Step one, was to get back to his truck and get on the road. Step two, figure out where he'd been the last twenty four hours. His lapses were annoying, but not usually so dangerous as this. It was a just a sad left over from the wars and his time in special services and sometimes things got spotty, like Alkali.
He didn't know what happened up there, exactly, but it must have been bad. He remembered getting a call from Stryker. He remembered water and concrete walls, and waking up on the side of a road, naked, with the guts of a dead caribou nearby. His claws had become knives and his skeleton was heavy.
Frankly, James was glad he didn't remember whatever the fuck went down, because he'd felt sort of flimsy afterwards. Like he was a timber board that'd been cracked in two. He fell off the grid and drifted, making fake ID's and working for cash. He'd had a couple run in's with MP's on the border, and once in Calgary when he was working the stampede show, but mostly he stayed clear of the army and one day was just like the next for him. If he sometimes woke up at a bar he didn't recognize, that was fine. That was just the battle fatigue, shell shock, or whatever they were calling it these days.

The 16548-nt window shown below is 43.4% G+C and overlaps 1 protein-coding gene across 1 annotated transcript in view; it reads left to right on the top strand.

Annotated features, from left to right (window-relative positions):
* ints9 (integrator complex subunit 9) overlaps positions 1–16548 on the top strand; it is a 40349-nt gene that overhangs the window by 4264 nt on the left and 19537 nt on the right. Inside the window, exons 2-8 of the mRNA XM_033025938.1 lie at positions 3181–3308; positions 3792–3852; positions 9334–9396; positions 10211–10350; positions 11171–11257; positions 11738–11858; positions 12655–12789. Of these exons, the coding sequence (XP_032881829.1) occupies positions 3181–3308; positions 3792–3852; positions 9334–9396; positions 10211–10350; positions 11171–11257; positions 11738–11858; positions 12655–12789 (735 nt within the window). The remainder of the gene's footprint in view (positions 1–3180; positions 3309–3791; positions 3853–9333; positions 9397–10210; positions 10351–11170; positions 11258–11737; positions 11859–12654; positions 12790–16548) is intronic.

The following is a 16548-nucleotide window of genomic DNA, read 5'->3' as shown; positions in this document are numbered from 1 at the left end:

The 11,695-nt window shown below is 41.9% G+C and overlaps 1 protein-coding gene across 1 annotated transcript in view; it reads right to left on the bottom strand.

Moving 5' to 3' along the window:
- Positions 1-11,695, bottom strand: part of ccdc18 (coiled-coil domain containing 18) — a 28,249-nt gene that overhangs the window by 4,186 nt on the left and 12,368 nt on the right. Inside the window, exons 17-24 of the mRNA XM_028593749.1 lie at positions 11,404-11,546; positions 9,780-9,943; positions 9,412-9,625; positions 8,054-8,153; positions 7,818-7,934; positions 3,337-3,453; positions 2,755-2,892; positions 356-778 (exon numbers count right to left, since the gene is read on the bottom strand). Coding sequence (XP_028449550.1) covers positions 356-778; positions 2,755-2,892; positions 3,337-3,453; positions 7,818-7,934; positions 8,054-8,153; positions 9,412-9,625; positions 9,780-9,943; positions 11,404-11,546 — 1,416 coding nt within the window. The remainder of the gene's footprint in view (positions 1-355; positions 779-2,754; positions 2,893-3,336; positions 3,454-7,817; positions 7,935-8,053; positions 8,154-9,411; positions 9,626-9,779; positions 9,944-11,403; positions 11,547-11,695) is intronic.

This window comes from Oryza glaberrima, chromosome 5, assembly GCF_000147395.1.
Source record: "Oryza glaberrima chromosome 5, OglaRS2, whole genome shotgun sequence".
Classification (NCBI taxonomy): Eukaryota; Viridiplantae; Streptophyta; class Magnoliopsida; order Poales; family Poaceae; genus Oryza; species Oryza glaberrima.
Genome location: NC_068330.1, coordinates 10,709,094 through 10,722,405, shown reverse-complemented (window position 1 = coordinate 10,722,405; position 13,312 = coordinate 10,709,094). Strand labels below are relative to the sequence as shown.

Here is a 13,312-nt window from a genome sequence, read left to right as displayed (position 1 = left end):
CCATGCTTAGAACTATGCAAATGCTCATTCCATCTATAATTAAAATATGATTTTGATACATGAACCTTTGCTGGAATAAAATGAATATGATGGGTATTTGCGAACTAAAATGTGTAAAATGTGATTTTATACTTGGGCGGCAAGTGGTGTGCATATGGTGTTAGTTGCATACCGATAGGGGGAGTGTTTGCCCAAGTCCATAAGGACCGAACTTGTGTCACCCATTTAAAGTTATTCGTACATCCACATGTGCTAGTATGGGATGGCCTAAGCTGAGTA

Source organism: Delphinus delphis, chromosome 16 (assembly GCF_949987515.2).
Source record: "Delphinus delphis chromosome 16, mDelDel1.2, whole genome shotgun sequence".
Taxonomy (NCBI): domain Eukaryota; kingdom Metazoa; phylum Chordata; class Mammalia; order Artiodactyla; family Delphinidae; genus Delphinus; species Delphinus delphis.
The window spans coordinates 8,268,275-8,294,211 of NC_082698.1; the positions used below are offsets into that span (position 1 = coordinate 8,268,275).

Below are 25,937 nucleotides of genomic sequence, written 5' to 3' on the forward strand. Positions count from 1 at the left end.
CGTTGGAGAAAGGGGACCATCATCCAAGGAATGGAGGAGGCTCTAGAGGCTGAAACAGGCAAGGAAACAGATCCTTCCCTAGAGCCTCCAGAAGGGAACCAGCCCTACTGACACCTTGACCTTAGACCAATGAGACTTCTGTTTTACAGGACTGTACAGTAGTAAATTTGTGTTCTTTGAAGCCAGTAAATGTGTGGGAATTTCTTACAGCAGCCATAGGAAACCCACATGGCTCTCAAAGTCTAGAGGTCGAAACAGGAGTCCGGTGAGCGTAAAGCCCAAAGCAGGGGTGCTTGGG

Putting himself up in a fancy hotel like this was dumb as shit though. It made him a target. The army took desertion seriously, even when you weren't special forces. He might as well wave a flag and stand on a hill with a Bulls-eye on his back. He only hoped he hadn't left his truck far away. Once he was back on the road, he'd worry about why this place had clothing in his size.
All was quiet as James stalked past soft lamps and potted ferns. At the end of the corridor a window looked over some curated grounds, with trees dimmed by nighttime shadows. His sharp eyes picked out a gated entrance, and he guessed by the height that he was on the fourth floor.